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Challenging the Liberal Order from Within:
The Invisible History of the United Nations and the Global South - INVISIHIST

​The main aim of INVISIHIST is to reveal and unravel the invisible histories of the UN, transcending the dominant Western perspective to recover the historical agency of Global South actors. The research will investigate how the UN has both facilitated and limited their role in shaping global order from 1945-1981. 

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Research aim

Even though two-thirds of UN member states belong to the Global South, our histories of the UN are from the western perspective. The EU-funded INVISIHIST project will provide pioneering new histories of the UN, highlighting the agency and effects of Global South actors in changing the UN. This will produce a new decolonised genealogy of the organisation and a global history of Global South actors over time. It will examine archives across the Global South and reveal invisible histories of the UN in the period between 1945 and 1981. The project will consider the Global South actors’ impact concerning decolonisation, economic development and human rights, follow the ways they challenged the liberal world order and analyse how this led to hierarchies of power, inclusion and exclusion within and between the UN and the Global South.


Research description

Of the 193 member states of the United Nations (UN), over half belong to the grouping known as the Global South (also called the Developing World or Third World). Since its creation in 1945, Global South actors have sought to redefine political dynamics and change normative practices through the UN. Yet, histories of the organization are predominantly from the Western perspective. Challenging this view, this research will make a ground-breaking contribution to the field, providing a new genealogy of the UN within the contextual frame of global history in order to investigate how Global South actors shaped global order.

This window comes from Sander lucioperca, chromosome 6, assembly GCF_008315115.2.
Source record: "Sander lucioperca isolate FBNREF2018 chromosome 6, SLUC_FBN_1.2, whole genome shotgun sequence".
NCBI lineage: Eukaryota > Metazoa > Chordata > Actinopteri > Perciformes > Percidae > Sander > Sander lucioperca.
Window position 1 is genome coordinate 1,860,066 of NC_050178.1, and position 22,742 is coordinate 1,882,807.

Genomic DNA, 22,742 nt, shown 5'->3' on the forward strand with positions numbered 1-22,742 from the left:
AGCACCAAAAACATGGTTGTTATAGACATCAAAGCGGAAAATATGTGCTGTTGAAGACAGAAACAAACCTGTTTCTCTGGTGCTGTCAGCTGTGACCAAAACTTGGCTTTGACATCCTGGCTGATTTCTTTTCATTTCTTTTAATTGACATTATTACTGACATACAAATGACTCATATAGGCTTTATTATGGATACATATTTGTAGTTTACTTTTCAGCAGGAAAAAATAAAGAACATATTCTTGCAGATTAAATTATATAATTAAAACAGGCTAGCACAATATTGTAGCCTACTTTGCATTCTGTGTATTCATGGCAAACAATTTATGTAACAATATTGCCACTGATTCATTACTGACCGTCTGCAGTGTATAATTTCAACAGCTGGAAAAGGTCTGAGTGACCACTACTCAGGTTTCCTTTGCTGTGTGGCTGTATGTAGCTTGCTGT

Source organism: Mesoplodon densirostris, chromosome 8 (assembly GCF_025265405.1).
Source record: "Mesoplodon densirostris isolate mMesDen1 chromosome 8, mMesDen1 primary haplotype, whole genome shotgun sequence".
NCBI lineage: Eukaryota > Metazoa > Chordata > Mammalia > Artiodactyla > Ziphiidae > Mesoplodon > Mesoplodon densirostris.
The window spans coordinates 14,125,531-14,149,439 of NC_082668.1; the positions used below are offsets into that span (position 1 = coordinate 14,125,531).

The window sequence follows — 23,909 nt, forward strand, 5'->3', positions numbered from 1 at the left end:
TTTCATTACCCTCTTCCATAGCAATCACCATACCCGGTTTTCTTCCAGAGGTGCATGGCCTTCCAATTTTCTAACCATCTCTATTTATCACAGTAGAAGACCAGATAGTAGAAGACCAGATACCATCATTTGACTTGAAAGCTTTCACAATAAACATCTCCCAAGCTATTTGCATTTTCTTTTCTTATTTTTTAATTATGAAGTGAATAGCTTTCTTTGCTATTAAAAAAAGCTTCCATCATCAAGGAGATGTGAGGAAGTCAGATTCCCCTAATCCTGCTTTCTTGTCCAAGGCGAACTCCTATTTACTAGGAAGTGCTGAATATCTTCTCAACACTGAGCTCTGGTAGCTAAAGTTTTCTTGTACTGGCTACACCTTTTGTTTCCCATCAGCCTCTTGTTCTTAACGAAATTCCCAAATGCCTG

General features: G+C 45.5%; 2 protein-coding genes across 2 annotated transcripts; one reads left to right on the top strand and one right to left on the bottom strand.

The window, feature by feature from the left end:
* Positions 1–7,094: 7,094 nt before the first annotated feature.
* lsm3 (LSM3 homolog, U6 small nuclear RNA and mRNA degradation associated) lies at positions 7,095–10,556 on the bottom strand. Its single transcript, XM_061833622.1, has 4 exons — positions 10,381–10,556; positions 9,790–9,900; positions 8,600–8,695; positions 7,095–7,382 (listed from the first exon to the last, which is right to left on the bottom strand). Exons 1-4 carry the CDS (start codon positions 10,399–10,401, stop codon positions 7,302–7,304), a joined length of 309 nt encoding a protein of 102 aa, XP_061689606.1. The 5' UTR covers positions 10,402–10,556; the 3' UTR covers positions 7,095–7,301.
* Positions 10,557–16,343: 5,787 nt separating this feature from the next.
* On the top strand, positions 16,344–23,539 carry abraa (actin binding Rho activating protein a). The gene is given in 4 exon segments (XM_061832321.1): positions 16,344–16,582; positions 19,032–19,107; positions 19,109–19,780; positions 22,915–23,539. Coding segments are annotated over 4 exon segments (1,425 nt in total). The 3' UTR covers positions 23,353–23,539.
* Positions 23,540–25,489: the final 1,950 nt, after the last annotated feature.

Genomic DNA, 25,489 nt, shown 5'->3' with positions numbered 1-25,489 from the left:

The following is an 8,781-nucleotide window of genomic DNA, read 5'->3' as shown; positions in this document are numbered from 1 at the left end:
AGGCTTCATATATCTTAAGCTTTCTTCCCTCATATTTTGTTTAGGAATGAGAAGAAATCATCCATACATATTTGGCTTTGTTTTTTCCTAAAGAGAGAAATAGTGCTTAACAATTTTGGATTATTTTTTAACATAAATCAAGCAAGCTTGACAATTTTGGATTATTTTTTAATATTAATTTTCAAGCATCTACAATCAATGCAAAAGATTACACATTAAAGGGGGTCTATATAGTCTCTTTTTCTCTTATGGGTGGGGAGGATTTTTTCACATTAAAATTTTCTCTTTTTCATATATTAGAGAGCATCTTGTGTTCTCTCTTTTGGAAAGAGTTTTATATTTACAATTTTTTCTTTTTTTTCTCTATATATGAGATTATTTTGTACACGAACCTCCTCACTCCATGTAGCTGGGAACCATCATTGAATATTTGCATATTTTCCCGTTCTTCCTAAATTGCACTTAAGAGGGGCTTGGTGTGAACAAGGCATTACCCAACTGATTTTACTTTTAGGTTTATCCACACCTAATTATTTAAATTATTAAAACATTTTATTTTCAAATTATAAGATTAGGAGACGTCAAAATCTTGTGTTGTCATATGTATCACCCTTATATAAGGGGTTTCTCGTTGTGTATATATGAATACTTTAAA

It will bring together different perspectives of the UN from archives across the Global South, revealing currently invisible histories of the organization by examining how it was developed by Global South actors between 1945-1981. The project has 3 closely related objectives:


1. To examine how actors from the Global South changed the UN by developing its functions in the areas of decolonization, economic development and human rights;


2. To trace the ways in which Global South actors challenged the liberal world order as they pursued these rights;


3. To analyze why Global South agency at the UN led to the promotion of some issues and actors and excluded others and ask what the consequences were for order within the Global South.

For more, please visit the university-linked webpage, here.

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